Harold Maud Hirst (1887-
Harold was born on the outskirts of Leeds in 1887 (Jubilee Year) and because of his initials his friends came to know him as His Majesty. His parents, who were farmers, moved to Cayton around 1900 and then later to Ganton, at which time, Harold was a pupil at the Municipal School and used to cycle in each day.
Following in his grandfather’s footsteps (a herbalist) he was apprenticed to Crosby’s Chemists. Duties would include selling petrol to motorists, developing masses of dry plate photographs, mixing thousands of gallons of cod liver oil and delivering flavouring down to the ice-
Following this he was employed with a Bradford wine merchant, then Boots the Chemists at Doncaster and then, four years later, Boots Chemists in Leeds, “a posh shop where he had to wear a frock coat”.
During the 1914-
His hobby was botany and he would help local apprentices by inviting them to his home to study botany eventually (in 1920) starting classes at the Evening Institute in botany which ran until 1932. These classes needed herbarium specimens so he started the Ashburn herb garden, which eventually became so famous he was sending specimens all over the world.
Harold joined the Scarborough Field Naturalists’ Society on February 11th 1921.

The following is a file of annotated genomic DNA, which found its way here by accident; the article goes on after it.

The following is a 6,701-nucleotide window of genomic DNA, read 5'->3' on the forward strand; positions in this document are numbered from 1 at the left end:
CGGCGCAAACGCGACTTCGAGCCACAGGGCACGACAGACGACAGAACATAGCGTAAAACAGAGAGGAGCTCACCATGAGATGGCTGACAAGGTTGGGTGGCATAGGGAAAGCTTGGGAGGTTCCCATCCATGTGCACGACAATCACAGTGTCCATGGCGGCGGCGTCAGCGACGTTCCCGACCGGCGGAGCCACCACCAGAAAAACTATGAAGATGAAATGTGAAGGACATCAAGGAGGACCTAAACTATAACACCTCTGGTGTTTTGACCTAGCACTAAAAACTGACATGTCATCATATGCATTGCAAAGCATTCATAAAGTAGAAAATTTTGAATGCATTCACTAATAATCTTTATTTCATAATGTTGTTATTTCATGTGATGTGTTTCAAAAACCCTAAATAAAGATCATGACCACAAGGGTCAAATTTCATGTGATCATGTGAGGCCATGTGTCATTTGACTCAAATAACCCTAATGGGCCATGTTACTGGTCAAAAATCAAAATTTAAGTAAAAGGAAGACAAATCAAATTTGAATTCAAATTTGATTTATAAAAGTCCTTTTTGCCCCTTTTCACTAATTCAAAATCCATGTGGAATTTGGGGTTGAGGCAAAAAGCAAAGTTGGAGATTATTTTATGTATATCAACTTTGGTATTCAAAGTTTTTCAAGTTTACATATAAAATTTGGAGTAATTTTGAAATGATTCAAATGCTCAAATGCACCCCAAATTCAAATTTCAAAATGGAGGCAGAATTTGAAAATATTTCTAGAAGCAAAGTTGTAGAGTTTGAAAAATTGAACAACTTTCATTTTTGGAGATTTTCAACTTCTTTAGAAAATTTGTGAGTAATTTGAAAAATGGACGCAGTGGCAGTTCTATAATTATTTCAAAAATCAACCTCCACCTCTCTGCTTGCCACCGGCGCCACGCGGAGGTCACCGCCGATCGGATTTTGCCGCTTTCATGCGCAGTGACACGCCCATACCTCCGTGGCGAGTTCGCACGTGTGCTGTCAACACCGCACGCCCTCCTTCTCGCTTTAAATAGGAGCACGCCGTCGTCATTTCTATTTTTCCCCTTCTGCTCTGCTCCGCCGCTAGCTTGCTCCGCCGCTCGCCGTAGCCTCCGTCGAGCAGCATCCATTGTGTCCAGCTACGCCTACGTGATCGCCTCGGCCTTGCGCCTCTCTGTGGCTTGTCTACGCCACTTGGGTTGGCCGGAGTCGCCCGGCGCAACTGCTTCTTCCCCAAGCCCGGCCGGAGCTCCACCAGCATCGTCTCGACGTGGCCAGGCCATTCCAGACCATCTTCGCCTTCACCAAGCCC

Scarborough Field Naturalists’ Society offices held
Committee Member 1924
Other Society Memberships
Chairman of the Scarborough branch of the Royal Pharmaceutical Society of Great Britain
Chairman of the Law Society of the Royal Pharmaceutical Society of Great Britain
Member of the National Health Service Executive Committee for North Riding
Chairman of the Scarborough Allotment Holders Association
Secretary for the Chrysanthemum Show
Chairman of the Scarborough Townsmen’s Association Battle of Flowers Committee
Member of the management committee of Chelsea Physic Garden
In addition to the above he was a regular contributor to the Scarborough Evening News on the subject of gardening and also wrote a technical article each month in the trade magazine of the retail chemists.
Known as the ‘Doyen of Scarborough Chemists’
There is a pharmaceutical herbarium of his at Wood End Museum.